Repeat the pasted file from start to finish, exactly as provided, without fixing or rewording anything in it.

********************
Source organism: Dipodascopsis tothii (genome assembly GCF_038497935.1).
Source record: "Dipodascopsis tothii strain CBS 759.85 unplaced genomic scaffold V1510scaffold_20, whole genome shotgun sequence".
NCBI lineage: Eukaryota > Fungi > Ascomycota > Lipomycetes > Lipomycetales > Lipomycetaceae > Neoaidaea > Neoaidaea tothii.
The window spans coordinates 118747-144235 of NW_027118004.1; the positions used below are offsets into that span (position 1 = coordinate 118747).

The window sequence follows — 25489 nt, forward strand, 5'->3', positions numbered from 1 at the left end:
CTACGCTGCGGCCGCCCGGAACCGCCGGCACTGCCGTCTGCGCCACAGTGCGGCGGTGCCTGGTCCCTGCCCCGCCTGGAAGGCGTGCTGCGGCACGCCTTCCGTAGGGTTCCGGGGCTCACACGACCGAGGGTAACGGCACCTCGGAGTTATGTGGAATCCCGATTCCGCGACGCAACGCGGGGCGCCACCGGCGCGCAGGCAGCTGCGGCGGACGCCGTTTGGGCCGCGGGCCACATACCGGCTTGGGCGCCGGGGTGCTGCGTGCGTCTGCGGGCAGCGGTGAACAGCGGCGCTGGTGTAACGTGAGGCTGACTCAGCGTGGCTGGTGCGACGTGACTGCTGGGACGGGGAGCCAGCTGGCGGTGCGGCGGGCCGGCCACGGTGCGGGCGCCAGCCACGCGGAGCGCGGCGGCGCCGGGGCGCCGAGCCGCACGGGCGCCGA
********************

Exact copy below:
Source organism: Dipodascopsis tothii (genome assembly GCF_038497935.1).
Source record: "Dipodascopsis tothii strain CBS 759.85 unplaced genomic scaffold V1510scaffold_20, whole genome shotgun sequence".
NCBI lineage: Eukaryota > Fungi > Ascomycota > Lipomycetes > Lipomycetales > Lipomycetaceae > Neoaidaea > Neoaidaea tothii.
The window spans coordinates 118747-144235 of NW_027118004.1; the positions used below are offsets into that span (position 1 = coordinate 118747).

The window sequence follows — 25489 nt, forward strand, 5'->3', positions numbered from 1 at the left end:
CTACGCTGCGGCCGCCCGGAACCGCCGGCACTGCCGTCTGCGCCACAGTGCGGCGGTGCCTGGTCCCTGCCCCGCCTGGAAGGCGTGCTGCGGCACGCCTTCCGTAGGGTTCCGGGGCTCACACGACCGAGGGTAACGGCACCTCGGAGTTATGTGGAATCCCGATTCCGCGACGCAACGCGGGGCGCCACCGGCGCGCAGGCAGCTGCGGCGGACGCCGTTTGGGCCGCGGGCCACATACCGGCTTGGGCGCCGGGGTGCTGCGTGCGTCTGCGGGCAGCGGTGAACAGCGGCGCTGGTGTAACGTGAGGCTGACTCAGCGTGGCTGGTGCGACGTGACTGCTGGGACGGGGAGCCAGCTGGCGGTGCGGCGGGCCGGCCACGGTGCGGGCGCCAGCCACGCGGAGCGCGGCGGCGCCGGGGCGCCGAGCCGCACGGGCGCCGA